“I’m sorry, too,” I said. “Because I wasn’t kidding when I said the doors were locked. There’s nowhere to run.”

“What do you think you’re going to do—have me arrested? I’ll tell the newspapers all about you two the first chance I get.”

Archer shrugged. “It seems they already know. But I bet Janus would be interested in what you might have told us.” His hands went to his chin. “I wonder what they would do if I spread the word that you’d made a tape of
them?

“You wouldn’t. I didn’t.”

“Obviously,” Archer said, drily. “But it would be my word against yours. No offense, pal, but I think my voice would be a little louder than yours in a newspaper, if it came to it.”

Fear entered Christian’s eyes for the first time since we’d caught him. “You can’t. You don’t know what Janus is capable of.”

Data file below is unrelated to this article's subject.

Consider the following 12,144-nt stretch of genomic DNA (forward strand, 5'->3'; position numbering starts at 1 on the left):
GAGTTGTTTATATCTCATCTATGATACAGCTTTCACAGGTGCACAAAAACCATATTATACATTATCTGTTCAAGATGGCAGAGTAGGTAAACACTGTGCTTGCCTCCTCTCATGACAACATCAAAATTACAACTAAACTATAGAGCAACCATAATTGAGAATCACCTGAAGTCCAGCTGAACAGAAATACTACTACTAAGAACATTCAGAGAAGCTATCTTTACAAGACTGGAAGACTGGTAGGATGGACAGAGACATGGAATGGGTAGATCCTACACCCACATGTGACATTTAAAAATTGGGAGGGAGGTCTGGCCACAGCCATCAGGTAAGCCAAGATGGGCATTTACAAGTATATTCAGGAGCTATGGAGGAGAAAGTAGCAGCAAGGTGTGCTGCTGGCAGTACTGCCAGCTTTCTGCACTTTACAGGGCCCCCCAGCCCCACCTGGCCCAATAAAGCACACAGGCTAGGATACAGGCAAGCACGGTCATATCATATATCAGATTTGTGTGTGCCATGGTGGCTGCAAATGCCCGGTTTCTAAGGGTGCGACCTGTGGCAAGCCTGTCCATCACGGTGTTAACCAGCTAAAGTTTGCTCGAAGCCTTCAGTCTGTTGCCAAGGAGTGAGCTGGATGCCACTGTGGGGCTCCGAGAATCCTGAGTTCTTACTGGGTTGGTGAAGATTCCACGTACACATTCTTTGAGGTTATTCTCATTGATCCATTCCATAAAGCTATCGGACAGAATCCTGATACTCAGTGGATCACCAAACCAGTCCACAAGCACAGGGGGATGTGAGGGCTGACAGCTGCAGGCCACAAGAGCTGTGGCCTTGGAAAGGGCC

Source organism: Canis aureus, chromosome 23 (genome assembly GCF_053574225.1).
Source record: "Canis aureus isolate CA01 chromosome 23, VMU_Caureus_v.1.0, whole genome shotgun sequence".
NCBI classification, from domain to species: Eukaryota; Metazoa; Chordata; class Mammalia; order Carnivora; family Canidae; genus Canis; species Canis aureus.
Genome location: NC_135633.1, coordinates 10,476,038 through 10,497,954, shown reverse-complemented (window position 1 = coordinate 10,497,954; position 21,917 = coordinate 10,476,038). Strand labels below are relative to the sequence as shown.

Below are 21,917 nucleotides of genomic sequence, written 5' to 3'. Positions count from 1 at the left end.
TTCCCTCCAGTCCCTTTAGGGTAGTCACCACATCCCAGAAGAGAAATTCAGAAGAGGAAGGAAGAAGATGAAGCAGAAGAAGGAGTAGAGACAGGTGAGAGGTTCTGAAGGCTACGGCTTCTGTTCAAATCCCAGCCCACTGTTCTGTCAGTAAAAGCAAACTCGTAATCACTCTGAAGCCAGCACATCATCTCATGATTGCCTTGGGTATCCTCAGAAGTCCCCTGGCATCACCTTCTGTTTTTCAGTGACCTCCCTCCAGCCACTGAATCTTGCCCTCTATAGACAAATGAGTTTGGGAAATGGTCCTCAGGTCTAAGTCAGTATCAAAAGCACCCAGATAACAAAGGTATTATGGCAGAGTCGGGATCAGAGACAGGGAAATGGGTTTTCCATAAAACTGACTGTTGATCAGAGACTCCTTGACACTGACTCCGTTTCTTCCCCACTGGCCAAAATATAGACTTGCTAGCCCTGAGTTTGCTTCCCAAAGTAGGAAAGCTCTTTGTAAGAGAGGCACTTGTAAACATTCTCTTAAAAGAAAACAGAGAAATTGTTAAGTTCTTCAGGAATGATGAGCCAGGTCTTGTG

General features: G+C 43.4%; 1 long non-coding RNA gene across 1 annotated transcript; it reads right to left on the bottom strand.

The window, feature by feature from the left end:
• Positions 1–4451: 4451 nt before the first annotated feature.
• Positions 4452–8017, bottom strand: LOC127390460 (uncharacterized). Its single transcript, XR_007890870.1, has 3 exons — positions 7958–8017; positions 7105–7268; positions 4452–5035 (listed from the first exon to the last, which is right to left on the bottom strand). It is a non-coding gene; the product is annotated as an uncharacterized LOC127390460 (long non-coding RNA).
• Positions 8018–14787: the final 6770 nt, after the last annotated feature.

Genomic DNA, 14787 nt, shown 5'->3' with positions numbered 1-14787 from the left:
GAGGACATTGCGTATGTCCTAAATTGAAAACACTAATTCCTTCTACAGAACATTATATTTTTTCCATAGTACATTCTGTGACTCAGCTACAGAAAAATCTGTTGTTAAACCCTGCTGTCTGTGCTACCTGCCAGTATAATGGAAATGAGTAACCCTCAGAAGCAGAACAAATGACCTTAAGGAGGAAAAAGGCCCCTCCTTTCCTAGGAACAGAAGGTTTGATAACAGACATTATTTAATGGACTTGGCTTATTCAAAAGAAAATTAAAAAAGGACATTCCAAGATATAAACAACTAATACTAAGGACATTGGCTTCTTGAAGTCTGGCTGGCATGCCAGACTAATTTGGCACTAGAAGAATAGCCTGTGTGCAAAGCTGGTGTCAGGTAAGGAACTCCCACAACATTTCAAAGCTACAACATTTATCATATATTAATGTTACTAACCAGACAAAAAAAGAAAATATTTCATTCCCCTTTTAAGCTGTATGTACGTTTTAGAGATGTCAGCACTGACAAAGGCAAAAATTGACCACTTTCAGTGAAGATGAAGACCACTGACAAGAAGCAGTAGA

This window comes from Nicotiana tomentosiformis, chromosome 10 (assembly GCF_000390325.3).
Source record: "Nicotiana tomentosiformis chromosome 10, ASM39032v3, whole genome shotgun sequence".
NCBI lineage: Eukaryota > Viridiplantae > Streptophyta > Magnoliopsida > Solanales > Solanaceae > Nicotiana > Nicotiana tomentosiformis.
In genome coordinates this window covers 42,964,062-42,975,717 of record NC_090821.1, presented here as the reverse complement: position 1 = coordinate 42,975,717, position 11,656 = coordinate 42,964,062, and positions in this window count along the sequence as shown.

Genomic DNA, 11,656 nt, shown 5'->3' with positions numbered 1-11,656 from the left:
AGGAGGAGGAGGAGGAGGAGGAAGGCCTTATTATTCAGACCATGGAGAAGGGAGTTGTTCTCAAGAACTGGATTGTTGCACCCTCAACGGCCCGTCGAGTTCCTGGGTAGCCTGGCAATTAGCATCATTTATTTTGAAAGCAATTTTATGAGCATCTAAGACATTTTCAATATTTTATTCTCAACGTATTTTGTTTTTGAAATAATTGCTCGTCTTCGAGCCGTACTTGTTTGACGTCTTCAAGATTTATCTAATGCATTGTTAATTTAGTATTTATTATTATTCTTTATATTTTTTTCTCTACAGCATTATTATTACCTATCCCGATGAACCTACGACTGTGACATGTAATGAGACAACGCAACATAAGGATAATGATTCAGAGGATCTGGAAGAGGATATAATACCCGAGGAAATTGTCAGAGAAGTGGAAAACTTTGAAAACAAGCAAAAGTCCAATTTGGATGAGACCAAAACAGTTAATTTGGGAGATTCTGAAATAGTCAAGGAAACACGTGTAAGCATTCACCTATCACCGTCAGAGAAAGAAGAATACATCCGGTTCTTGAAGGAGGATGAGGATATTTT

“I do know. That’s why I’m trying to bring them down.”

Now Christian looked at me. “What did you think you were going to achieve by locking me in here. Why are you doing this?”

I raised an eyebrow. “Well apart from the obvious—I don’t like having sex tapes made of me, I guess I hoped you’d be decent enough to apologize. Maybe tell us how you were working with Richard McNamara, and give us a chance to take him and Janus down.” I hesitated. “I know you’re a good guy, Christian. This isn’t the real you.”

For a second there, I thought I had him. The expression on Christian’s face changed, as though he was giving my words real thought. He didn’t want to be doing this, I just knew it;
I couldn’t have been completely wrong about him
.

Then there was static on the walkie-talkie. “Hey, Josie. Security need to start their rounds—just letting you know I’ve unlocked the fire exit so they can get through.”

Christian turned on his heel and began to run.

“No! Stop!” I yelled into the walkie-talkie. Archer took off after Christian, his lithe, powerful frame quickly closing the distance between them.